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Subject: Modify the B-17 into night bomber/low altatude streak bomber?
45-Shooter    2/14/2013 3:55:59 PM
Given the multiple lines of debate; B-17 Vs Lancaster Vs Mossy, I post the following question; To convert the B-17 from a day bomber into a night/streak bomber, remove the top, bottom and chin turrets, remove the waist and cheek guns and gunners, relocate the flight deck to just behind the bombadier's space so that there is onlythree or four crew! Install large spinners on the props and install a single 20 mm auto-cannon on a flexible "X" bow mount in the plexi nose. Reduction in frontal area, weight and increases in streamlinning make flight both much faster and much more efficient! Since there is room for four 4,000 pound MC bombs in the bomb bay, the shakles should be modified to hold those four heavy bombs if the larger shakle does not fit now. Otherwise eight 2,000 pound bombs should be the standard load. Given the 210-220 knot cruising speed of the Mossy required to make the placard range, the new faster B-17N/S should offer more of everything that makes the Mossy so neat?
 
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oldbutnotwise       6/29/2013 6:03:35 PM
The triggers were solenoids, but as the Browning is a RECOIL operated percussion fired machine gun, then the British must have used THAT principle in the Browning .303 (as they did.)
the triggers on british brownings (303s and 50s) were pneumatic in both  
 
 
No different from the American 12.7mm
 
same end result but for the US preferring electrical over air
 
The Hispano, being gas-operated did require electric priming.
I think you don't understand the subject, the HS404 was percussion just like the browning and 99.9999% of all guns, gas operated was the method for auto cocking the block after a round had fired and nothing to do with the priming electrical priming required a cartridge case that had a electrical element inside it that trigger the round when electricity was applied, rather than a firing pin hitting the percussion cap 
 
 
 
 
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marat,jean       6/29/2013 6:51:01 PM
The Hispano, being gas-operated did require electric priming.
I think you don't understand the subject, the HS404 was percussion just like the browning and 99.9999% of all guns, gas operated was the method for auto cocking the block after a round had fired and nothing to do with the priming electrical priming required a cartridge case that had a electrical element inside it that trigger the round when electricity was applied, rather than a firing pin hitting the percussion cap
 
I understand too well.
 
As does Tony Williams.
 
 
You know what a light strike is? The M2 and M3 did not have enough MASS in the bolt to ensure a proper kinetic hit. Chamber dimensions were part of it, but the bolt did not travel fast enough to hit hard enough to seat and strike the round.
 
Head space error it is called================>
 
 
 
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marat,jean       6/29/2013 6:52:49 PM
There is a firm requirement on the part of the Navy Department for use of 20-mm automatic guns in practically all Navy combat aircraft currently in design and currently designated combat operational aircraft -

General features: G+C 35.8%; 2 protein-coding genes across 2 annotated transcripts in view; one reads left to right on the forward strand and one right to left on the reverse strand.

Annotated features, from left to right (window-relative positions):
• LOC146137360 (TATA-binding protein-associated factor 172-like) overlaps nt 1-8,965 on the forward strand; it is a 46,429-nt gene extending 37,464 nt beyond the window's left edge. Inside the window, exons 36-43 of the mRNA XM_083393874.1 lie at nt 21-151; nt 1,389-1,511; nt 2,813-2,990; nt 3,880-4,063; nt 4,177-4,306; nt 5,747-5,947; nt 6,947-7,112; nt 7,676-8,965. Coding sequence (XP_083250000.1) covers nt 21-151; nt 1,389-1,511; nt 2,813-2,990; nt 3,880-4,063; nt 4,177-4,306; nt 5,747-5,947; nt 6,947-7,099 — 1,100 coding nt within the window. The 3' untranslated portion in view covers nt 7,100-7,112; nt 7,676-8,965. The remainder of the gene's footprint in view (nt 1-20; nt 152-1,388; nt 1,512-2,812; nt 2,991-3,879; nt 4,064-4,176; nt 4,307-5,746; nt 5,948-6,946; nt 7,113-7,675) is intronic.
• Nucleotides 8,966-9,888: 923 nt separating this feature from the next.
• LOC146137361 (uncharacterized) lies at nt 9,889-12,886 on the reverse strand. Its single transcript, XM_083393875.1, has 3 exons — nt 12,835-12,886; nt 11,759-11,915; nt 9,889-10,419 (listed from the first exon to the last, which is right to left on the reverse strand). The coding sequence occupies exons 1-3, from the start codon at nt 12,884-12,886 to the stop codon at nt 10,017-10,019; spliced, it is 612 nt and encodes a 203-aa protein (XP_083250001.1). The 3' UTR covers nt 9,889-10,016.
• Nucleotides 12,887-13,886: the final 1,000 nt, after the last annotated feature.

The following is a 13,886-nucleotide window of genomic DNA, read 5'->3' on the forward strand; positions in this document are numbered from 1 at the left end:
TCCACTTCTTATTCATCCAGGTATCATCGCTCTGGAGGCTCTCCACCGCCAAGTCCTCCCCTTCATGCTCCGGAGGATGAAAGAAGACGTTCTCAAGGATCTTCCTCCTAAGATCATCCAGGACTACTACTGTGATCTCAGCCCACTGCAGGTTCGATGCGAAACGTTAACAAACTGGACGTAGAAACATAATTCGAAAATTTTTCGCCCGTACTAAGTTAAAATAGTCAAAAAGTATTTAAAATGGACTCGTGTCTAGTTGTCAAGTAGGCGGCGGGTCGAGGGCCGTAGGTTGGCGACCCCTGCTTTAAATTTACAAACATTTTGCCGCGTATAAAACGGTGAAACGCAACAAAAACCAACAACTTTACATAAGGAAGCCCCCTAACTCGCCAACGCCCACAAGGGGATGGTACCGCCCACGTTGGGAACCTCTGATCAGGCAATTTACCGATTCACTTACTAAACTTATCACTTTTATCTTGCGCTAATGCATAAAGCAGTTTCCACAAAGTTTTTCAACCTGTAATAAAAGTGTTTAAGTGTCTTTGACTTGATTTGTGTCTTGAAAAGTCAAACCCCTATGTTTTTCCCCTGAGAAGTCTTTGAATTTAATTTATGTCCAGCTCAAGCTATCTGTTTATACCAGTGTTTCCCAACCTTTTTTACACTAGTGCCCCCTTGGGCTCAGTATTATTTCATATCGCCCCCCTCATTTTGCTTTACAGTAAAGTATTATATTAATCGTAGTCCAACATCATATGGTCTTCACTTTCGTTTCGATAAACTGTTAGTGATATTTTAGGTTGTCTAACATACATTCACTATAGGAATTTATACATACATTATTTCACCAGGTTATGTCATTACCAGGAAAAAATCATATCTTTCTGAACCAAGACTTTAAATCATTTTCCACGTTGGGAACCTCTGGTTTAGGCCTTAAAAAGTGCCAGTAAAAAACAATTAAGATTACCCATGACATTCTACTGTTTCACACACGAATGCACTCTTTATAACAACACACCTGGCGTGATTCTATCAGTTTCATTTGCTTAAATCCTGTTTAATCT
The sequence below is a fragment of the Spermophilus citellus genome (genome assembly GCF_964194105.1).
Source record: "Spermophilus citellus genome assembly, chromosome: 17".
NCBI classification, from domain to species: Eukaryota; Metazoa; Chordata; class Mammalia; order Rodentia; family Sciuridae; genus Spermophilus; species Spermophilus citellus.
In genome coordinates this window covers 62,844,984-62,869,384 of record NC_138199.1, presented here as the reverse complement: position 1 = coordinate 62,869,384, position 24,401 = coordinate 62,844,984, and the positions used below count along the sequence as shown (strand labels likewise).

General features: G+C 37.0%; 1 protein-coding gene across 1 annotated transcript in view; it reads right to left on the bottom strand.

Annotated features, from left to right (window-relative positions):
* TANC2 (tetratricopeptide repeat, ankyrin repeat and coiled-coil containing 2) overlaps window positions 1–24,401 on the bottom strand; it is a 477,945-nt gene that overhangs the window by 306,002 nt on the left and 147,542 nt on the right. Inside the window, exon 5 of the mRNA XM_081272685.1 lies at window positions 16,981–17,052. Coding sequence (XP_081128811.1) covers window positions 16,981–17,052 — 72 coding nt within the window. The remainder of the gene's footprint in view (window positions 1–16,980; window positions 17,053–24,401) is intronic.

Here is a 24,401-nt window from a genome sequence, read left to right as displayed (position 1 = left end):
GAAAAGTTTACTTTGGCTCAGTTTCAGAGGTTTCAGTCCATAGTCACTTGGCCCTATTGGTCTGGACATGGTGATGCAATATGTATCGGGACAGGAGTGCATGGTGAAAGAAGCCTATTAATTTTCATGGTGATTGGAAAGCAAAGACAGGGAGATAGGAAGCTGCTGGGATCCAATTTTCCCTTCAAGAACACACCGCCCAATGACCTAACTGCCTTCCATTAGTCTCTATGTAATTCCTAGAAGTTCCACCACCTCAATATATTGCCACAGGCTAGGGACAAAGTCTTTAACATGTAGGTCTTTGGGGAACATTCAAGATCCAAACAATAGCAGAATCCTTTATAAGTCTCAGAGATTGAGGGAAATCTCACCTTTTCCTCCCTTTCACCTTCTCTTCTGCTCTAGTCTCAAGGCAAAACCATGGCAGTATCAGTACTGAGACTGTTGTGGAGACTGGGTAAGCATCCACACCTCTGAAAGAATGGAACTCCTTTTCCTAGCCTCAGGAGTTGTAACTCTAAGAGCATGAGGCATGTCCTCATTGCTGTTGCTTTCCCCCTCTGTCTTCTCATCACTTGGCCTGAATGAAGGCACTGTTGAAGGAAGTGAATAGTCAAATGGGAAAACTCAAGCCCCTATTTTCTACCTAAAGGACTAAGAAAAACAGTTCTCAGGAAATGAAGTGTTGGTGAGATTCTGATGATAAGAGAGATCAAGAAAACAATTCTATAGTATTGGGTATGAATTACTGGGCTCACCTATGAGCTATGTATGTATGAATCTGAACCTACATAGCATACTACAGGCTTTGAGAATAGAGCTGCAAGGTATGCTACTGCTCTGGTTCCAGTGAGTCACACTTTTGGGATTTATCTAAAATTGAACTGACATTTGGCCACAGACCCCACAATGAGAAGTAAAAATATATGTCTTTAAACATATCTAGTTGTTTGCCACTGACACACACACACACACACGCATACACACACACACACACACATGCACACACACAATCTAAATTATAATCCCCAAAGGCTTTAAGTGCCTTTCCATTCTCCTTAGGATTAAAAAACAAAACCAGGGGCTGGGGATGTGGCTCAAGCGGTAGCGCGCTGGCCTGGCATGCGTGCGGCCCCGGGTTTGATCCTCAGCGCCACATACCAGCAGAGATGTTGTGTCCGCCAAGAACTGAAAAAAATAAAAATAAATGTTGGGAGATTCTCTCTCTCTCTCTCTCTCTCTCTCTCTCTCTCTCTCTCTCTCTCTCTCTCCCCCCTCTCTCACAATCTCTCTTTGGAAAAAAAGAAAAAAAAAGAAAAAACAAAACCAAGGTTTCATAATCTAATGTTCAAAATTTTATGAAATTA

The 20-mm automatic guns M2 and M3 in their present stage of development have certain objections and defects which make continued development of this type weapon highly desirable. The following features are considered objectionable and are believed capable of improvement:

(a) The profile of the gun is too bulky for proper installation in VF type wings.

(b) The cyclic rate of the gun is too low.

(c) The belt pull is too low.

(d) It is believed that the over-all weight of the gun and its associated equipments can be materially reduced.

(e) The accumulated tolerances in the manufacture of the weapon are too great to give uniformly efficient operation in these guns.

Other objectionable features which are believed capable of rectification are listed below:

(a) The need to oil the ammunition prior to loading for use in this weapon is undesirable. Self-lubricated ammunition, or the elimination of the need for lubrication, is strongly desired.

(b) The ballistics of the projectile can stand much improvement. It is believed that ballistics similar to that of the Caliber .60 projectile can be closely approximated.

(c) It is believed that an electrically primed round can be developed for the gun which will give more efficient performance.========================>

 
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marat,jean       6/29/2013 6:53:38 PM

(d) The ammunition should be manufactured to fit the chamber of the gun in which it will be fired and not to fit two of these weapons - namely, the American and British 20-mm automatic guns.

From the above, it can be seen that the Navy's need for improvement in the gun and ammunition is immediate and will be continuing until the Army's long range development program of an optimum gun for aircraft materializes. It is understood that the optimum gun will require from 15 to 25 years for development to be completed. Continued improvement in the present cannon will certainly contribute materially in experience gained to the development work leading toward the optimum gun....